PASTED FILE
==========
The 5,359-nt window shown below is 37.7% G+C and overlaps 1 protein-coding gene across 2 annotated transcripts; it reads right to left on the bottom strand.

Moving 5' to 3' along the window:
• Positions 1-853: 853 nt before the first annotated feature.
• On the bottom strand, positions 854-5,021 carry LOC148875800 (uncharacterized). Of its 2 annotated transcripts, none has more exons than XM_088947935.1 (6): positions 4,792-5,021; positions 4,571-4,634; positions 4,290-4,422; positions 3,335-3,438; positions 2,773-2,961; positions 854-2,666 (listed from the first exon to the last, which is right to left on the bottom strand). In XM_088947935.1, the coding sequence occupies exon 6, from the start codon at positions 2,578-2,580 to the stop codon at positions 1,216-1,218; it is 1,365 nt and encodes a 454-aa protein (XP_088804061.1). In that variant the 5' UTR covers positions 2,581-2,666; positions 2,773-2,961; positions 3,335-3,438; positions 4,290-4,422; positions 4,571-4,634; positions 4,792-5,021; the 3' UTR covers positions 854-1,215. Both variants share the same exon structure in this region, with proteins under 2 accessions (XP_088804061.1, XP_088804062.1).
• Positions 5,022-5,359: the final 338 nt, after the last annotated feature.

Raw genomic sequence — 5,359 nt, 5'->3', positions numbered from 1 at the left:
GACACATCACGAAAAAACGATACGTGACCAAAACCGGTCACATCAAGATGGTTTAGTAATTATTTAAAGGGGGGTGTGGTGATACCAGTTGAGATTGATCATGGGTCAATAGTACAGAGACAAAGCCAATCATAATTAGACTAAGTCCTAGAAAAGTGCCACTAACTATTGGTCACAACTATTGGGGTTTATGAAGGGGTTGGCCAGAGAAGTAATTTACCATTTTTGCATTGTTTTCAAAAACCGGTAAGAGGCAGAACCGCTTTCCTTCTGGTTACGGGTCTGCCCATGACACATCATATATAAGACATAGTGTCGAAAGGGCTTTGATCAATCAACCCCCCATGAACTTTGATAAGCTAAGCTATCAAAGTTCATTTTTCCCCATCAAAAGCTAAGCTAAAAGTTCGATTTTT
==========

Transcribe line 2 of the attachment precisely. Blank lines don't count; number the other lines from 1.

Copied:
Moving 5' to 3' along the window: